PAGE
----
Thursday, December 06, 2007

Another Bay of Fundy book

Well, OK, this book, Ebb & Flow, isn't precisely about the Bay of Fundy but it is about tides and it's written by a Canadian: Tom Koppel! I'd heard about this book but had a bit of trouble tracking it down (turns out it was for sale on Chapters after all...I had searched the title incorrectly). Oops

I did track down Tom on the West Coast of Canada though. Here's part of Tom's note back to me:

Hi Terri, Thanks for getting in touch...There is really a lot in the book about the Fundy tides, shorelines, biology, history and science, as you will see when you get it. You probably do not know this, but after my wife and I visited Nova Scotia and New Brunswick to research the Fundy tides, I also wrote several travel feature articles about the Bay that appeared in 2006 in Australia's top daily paper, as well as the Columbus (Ohio) Dispatch, and in the Boston Herald.

Tom's book, Ebb & Flow: Tides and Life on Our Once and Future Planet, weaves together three grand narratives, exploring how tides impact coasts and marine life, how they have altered human history and development, and how science has striven to understand the surprisingly complex way in which tides actually work.

Check it out on
Looks like I'm going to have a lot of reading to do over the holidays!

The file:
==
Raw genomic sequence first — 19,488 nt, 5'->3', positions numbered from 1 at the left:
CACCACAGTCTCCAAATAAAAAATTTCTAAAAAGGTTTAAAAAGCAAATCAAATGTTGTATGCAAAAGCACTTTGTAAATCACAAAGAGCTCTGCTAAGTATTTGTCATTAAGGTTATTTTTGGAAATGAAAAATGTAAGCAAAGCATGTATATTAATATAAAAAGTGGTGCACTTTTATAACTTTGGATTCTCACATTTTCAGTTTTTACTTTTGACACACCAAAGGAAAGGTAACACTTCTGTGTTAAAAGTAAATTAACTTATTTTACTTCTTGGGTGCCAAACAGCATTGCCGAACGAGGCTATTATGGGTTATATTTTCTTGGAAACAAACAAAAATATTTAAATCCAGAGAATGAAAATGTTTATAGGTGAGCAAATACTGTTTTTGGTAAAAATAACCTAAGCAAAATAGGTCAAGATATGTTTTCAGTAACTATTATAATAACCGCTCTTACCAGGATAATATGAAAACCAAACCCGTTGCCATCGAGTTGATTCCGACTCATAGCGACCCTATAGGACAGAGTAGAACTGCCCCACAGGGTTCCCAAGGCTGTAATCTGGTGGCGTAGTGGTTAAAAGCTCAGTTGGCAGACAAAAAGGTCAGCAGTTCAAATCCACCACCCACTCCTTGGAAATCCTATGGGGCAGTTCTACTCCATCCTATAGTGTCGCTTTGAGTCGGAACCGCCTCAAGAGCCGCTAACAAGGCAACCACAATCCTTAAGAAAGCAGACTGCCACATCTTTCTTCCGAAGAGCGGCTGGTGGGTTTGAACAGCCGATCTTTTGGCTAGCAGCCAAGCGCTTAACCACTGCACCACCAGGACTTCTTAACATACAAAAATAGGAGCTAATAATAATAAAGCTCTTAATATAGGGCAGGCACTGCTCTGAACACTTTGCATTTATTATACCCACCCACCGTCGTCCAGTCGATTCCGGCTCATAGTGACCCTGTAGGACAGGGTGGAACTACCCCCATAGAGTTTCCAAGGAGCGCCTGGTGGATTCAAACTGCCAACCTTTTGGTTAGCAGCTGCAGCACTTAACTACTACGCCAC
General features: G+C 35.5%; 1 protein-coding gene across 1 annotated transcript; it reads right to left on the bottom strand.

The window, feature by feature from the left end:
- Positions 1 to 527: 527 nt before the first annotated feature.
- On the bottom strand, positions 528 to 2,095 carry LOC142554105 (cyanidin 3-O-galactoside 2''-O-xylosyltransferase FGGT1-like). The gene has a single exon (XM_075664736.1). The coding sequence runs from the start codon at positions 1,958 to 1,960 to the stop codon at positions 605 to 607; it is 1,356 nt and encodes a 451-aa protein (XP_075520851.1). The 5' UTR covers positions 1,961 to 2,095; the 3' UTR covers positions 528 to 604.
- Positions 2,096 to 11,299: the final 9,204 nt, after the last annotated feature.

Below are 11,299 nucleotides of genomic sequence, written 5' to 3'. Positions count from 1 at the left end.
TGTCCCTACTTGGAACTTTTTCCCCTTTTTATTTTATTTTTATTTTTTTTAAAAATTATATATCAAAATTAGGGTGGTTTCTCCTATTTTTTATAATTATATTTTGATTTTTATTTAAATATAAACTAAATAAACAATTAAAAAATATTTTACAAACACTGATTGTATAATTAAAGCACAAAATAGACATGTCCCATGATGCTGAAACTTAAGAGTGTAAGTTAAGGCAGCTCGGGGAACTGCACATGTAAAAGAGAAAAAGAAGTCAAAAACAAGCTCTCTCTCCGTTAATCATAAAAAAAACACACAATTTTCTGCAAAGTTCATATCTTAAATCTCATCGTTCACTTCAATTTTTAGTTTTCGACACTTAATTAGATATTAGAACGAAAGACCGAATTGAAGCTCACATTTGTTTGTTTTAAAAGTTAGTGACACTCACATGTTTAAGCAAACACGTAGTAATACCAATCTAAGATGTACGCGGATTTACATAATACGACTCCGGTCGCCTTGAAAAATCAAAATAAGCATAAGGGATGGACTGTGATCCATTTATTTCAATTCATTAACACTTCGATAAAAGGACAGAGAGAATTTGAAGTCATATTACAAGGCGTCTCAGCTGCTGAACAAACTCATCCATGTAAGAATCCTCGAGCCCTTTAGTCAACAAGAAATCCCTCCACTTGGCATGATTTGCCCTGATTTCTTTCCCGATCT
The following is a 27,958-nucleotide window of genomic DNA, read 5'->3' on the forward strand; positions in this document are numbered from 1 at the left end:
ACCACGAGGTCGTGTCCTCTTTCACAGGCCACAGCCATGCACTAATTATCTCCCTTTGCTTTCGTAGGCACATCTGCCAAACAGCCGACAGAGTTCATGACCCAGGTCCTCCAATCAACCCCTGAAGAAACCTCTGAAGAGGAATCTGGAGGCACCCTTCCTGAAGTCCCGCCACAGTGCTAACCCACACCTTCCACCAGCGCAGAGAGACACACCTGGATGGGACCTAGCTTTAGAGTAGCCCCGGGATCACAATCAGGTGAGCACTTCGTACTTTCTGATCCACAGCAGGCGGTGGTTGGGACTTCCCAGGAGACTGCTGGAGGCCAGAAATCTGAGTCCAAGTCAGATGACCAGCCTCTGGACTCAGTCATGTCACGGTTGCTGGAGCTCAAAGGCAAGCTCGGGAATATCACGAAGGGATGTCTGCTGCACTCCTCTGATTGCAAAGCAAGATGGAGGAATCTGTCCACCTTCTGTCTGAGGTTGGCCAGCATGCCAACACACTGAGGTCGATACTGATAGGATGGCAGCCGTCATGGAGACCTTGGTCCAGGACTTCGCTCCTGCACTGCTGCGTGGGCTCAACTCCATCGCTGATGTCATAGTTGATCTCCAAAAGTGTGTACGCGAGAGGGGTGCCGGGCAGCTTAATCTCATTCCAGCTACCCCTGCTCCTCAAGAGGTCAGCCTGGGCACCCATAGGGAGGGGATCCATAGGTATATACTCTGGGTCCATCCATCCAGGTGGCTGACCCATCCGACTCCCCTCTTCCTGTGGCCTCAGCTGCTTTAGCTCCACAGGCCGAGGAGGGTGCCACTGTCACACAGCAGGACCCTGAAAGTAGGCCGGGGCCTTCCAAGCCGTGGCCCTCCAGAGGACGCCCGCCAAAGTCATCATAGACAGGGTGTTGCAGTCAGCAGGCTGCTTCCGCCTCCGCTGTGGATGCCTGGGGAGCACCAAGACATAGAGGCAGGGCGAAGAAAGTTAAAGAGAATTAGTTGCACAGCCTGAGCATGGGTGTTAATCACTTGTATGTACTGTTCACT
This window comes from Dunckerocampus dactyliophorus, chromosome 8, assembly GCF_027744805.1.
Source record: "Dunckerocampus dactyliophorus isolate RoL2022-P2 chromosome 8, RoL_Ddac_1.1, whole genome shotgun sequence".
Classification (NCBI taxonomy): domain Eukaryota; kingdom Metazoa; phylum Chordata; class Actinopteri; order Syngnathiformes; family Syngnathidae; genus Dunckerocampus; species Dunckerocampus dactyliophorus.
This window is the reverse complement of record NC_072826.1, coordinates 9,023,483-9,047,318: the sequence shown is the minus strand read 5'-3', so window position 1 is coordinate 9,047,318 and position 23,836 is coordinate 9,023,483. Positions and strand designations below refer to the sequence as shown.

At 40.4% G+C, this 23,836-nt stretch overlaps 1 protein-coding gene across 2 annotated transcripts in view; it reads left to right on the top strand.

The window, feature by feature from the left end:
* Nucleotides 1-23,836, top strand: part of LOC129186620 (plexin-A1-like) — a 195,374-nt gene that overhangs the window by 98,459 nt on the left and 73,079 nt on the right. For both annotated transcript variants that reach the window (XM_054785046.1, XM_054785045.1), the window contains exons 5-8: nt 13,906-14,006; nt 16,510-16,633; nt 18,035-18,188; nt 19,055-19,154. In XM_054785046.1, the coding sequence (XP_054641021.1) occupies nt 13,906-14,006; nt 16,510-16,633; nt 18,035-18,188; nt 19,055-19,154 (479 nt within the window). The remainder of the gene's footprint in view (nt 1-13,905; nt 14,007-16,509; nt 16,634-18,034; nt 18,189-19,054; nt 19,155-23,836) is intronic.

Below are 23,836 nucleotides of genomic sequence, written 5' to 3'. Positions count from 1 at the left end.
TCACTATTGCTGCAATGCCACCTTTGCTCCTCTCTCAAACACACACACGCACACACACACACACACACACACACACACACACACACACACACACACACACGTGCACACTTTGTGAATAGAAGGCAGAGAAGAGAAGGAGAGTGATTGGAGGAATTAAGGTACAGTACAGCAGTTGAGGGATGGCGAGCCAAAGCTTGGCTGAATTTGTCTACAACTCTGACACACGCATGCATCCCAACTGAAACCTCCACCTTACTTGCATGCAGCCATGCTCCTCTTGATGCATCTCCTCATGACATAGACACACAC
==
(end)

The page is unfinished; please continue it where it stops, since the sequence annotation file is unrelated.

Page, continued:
Tuesday, December 04, 2007

Bay of Fundy Xmas Book

I've previously profiled other Bay of Fundy publications on my blog already (see Fundy book tab on the sidebar) but I just came across a new one about the tides and how they work.... Beyond the Moon: A Conversational, Common Sense Guide to Understanding the Tides.

It retails for about $74, not sure why so expensive - it must be really good!

I hope to find out! I've put it on my Christmas list so when I get it, I'll read it and post a 'review' here on my blog. I have an ocean's depth of interest in learning more about the tides!

Take a look at this book on

Saturday, December 01, 2007

Bay of Fundy quilted lighthouse

As I've mentioned in previous posts, the Bay of Fundy continues to inspire all kinds of creativity among its artsier residents and visitors. The ocean floor endlessly fascinates photographers, our sea creatures inspire potters, wind and waves inspire authors, and cliffscapes inspire painters.

I just came across a quilter whose recent visit to our region resulted in this fabulous quilted lighthouse "post card". Featured here is West Quoddy Lighthouse, located on the easternmost point of the USA, near Lubec, Maine....technically at the very opening of the Bay of Fundy. Here's a note from the artist:

I absolutely fell in love with Maine when I made a trip up there in October. I am determined to go again. 10 days just wasn't enough but it was a great overview. I cried all the way from Lubec to Bangor- no kidding. I hated to leave. It's a powerful place.

So... about the postcards. They are what they say they are. postcards. They measure
4"x6" and you can pop them in the mail and send them on their merry way with a first class stamp. No kidding. They are made entirely of fiber(fabric) and are considered "fiber art." Thanks for your interest! ~ Nines

Nines is located in Indiana, USA...visit her Praire Quilts blog.